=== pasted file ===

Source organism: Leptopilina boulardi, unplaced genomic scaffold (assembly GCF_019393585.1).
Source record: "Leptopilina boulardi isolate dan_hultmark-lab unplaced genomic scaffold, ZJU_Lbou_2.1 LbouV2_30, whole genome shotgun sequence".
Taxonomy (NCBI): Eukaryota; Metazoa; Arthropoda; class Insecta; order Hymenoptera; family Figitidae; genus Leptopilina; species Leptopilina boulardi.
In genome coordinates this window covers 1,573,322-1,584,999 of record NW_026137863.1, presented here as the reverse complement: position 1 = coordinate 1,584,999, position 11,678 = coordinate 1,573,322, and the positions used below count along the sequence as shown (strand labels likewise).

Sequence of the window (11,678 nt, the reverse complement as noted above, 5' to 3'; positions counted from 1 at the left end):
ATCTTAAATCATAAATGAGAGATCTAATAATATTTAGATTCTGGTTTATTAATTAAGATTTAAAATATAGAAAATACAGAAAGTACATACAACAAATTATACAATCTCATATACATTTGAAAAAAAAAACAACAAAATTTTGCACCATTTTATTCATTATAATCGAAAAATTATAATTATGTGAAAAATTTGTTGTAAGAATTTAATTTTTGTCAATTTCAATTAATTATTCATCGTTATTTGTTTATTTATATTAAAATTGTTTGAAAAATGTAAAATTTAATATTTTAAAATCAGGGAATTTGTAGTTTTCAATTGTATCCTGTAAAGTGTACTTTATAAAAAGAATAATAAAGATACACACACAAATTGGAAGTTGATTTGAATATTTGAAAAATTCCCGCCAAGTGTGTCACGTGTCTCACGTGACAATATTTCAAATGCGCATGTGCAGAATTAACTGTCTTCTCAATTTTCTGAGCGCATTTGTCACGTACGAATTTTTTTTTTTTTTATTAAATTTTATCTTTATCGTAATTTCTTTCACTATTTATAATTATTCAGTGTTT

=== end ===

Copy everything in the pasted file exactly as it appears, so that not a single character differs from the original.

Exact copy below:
Source organism: Leptopilina boulardi, unplaced genomic scaffold (assembly GCF_019393585.1).
Source record: "Leptopilina boulardi isolate dan_hultmark-lab unplaced genomic scaffold, ZJU_Lbou_2.1 LbouV2_30, whole genome shotgun sequence".
Taxonomy (NCBI): Eukaryota; Metazoa; Arthropoda; class Insecta; order Hymenoptera; family Figitidae; genus Leptopilina; species Leptopilina boulardi.
In genome coordinates this window covers 1,573,322-1,584,999 of record NW_026137863.1, presented here as the reverse complement: position 1 = coordinate 1,584,999, position 11,678 = coordinate 1,573,322, and the positions used below count along the sequence as shown (strand labels likewise).

Sequence of the window (11,678 nt, the reverse complement as noted above, 5' to 3'; positions counted from 1 at the left end):
ATCTTAAATCATAAATGAGAGATCTAATAATATTTAGATTCTGGTTTATTAATTAAGATTTAAAATATAGAAAATACAGAAAGTACATACAACAAATTATACAATCTCATATACATTTGAAAAAAAAAACAACAAAATTTTGCACCATTTTATTCATTATAATCGAAAAATTATAATTATGTGAAAAATTTGTTGTAAGAATTTAATTTTTGTCAATTTCAATTAATTATTCATCGTTATTTGTTTATTTATATTAAAATTGTTTGAAAAATGTAAAATTTAATATTTTAAAATCAGGGAATTTGTAGTTTTCAATTGTATCCTGTAAAGTGTACTTTATAAAAAGAATAATAAAGATACACACACAAATTGGAAGTTGATTTGAATATTTGAAAAATTCCCGCCAAGTGTGTCACGTGTCTCACGTGACAATATTTCAAATGCGCATGTGCAGAATTAACTGTCTTCTCAATTTTCTGAGCGCATTTGTCACGTACGAATTTTTTTTTTTTTTATTAAATTTTATCTTTATCGTAATTTCTTTCACTATTTATAATTATTCAGTGTTT